“All the art of living lies in a fine mingling of letting go and holding on.” – Havelock Ellis
I started writing this post about a year ago. I was in Crescent Head, surfing my butt off, and hoping – some may say pushing – for my daughter to start surfing with me, on a new board that Santa brought her for Christmas.
Here’s what I wrote last Christmas:
Sometimes it’s really hard being honest. Even more so when the person you’re being honest with is yourself.
I have been trying to teach my daughter how to surf for the past week or so on our summer holiday. Occasionally Indrani has been a willing student, but mostly I have a litany of refusals ranging from “maybe later” to “I’m just not feeling like it today, Dad.”
After what seemed a promising start to the day today, my daughter Indrani was willing to have a go, and try catching some waves. Once we were at the beach however, board in tow, it was a very different story.
Her reluctance degenerated into an argument between us, and I found myself frustrated to the point of almost throwing the board away.
I gave up, and told my wife “I don’t even care if she ever learns to surf. I just don’t.”
They my wife delivered a classic one-liner that made me stop and think differently about the situation:
“Maybe you’re making this more about you instead of about her?”
“Yeah you know what? You’re probably right…” was what I actually said. (The inflection was more like “Yeah you know what? F**k off.”)
I went for a walk and had a swim. I did some thinking. I realised that my wife, as usual, was 110% correct, and had called me on the very reason my daughter was pushing back. It was all about my desire to have a daughter who surfed, rather than about whether my daughter even wanted to surf at all.
So, hesitantly, I walked back to the sand where Indrani was playing with my wife and son.
I asked Indrani to come sit next to me, and listen carefully. I explained that what I was about to say was important, and very hard for me to say.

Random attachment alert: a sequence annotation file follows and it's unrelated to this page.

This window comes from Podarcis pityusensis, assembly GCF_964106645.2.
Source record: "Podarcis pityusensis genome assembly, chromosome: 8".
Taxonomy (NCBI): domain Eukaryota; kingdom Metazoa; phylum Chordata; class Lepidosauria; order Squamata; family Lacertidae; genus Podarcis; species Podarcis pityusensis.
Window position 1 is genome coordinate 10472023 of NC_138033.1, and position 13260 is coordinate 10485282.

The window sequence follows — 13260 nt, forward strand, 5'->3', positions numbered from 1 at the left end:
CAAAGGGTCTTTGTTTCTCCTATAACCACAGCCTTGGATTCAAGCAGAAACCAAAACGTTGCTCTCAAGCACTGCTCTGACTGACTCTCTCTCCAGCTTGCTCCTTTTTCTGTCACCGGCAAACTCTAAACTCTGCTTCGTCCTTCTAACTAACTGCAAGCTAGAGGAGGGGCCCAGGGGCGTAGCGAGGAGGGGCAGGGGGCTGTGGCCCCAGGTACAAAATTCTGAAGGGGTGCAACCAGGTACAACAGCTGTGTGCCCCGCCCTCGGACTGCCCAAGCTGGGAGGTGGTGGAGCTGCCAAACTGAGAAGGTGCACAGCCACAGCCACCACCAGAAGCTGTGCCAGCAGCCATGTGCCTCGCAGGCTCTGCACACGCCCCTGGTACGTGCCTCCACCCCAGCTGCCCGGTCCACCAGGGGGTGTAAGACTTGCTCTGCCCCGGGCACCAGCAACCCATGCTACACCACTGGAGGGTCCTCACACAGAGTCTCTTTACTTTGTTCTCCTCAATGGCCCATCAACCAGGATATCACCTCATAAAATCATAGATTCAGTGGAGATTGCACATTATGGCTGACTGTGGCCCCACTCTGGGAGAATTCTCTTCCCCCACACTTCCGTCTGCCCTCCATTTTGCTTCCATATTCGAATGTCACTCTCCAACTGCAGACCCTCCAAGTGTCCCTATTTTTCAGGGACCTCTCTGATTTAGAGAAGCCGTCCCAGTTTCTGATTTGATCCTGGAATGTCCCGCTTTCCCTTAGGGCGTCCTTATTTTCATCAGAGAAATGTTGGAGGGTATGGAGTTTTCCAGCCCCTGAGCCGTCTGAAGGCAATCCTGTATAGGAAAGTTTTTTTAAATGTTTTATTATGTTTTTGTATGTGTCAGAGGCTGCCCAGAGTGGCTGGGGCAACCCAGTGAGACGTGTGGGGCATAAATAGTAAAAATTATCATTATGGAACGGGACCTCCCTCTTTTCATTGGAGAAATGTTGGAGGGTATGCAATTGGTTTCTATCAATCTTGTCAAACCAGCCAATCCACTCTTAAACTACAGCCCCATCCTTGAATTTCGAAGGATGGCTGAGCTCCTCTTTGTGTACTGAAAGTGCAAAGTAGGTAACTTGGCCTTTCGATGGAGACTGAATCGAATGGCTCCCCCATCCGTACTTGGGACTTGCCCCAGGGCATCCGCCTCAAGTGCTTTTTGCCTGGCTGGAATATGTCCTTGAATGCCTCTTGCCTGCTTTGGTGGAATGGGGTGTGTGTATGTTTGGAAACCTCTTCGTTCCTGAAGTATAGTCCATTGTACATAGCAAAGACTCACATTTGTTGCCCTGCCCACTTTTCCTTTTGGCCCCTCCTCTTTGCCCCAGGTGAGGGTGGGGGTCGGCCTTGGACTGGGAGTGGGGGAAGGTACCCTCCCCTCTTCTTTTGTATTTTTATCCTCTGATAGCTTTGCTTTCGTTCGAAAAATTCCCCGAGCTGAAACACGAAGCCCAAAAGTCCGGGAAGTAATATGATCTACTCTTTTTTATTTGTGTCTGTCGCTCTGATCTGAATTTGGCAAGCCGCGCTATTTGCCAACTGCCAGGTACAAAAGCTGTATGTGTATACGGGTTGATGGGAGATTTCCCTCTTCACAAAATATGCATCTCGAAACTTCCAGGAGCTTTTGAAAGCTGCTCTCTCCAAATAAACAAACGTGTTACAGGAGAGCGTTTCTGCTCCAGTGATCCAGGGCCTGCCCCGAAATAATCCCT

I confessed to her that I was making the surfing thing more about me and my timeline instead of about her. I explained that I’d simply sit back from now on, and let her figure it out when she wanted to – if she wanted to.
I cried as I was having this talk with Indrani. It’s not uncommon for me to tear up when I am emotionally connected with something. In this case, I think it was partly about realising how much I’d wronged Indrani, but also partly about my ego dealing with the cost of simply letting go and letting her be her own person.
After I’d finished speaking (and crying) Indrani leaned across and gave me a hug, and then I took a walk along the beach to a spot where I could sit and cry it all out on my own, without bothering her or anyone else.
Being so brutally honest with myself to get to this point really hurt, as did letting go of my attachment to her surfing.
The upside is that my actions have created a new space between us, where Indrani feels free to tackle surfing in her own time, at her own pace.
Later the same day, for example, she went for a paddle with my wife, each of them on their own boards, and Indrani practiced standing up on the board – all of her own volition. (Precisely what had caused the argument in the first place.)
Being honest is hard at first, but the payoff is priceless.
Now it’s almost a year later, and Indrani’s surfboard has been collecting dust in the garage from the moment we returned from Crescent Head.
This morning, however, Indrani came with me to “Fluoro Friday” – a weekly get together run by the mad One Wave crew, which is all about having fun, surfing in zany fluoro gear, and getting through a funk. (“Funk” is loosely defined as anxiety, depression, bi-polar, or any other form of “downer, man”.)
The catalyst of this breakthrough was the prospect of meeting other girls her own age at the event. And the fact that there is a distinct “fashion” element, with the fluoro clothing.
The real genesis of this moment, however, came almost twelve months earlier when I wrote that piece above.
I’ve learned the value of letting go.
And in letting go, I’ve been able to hold on to my girl, and experience one of my proudest Dad moments – when Indrani caught her first wave all the way to the beach. (Not standing up, but that’s another “letting go” I’m working on.)
I let go of my attachment to Indrani’s surfing, and when she was ready, she willingly and enthusiastically started surfing. She had her outfit chosen almost a week ago, and we laid it out together on her bed last night. After a late night, I forgot to set my alarm, and Indrani came into my room at 6:01am saying “Dad! Fluoro Friday!” Excited? Nah, not much.
When she hit the sand today after her first awesome wave, Indrani jumped off the board and started jumping up and down, pumping her arms in the air with excitement.
I nearly cried.
Havelock has it true. All the art of living lies in a fine mingle of letting go and holding on.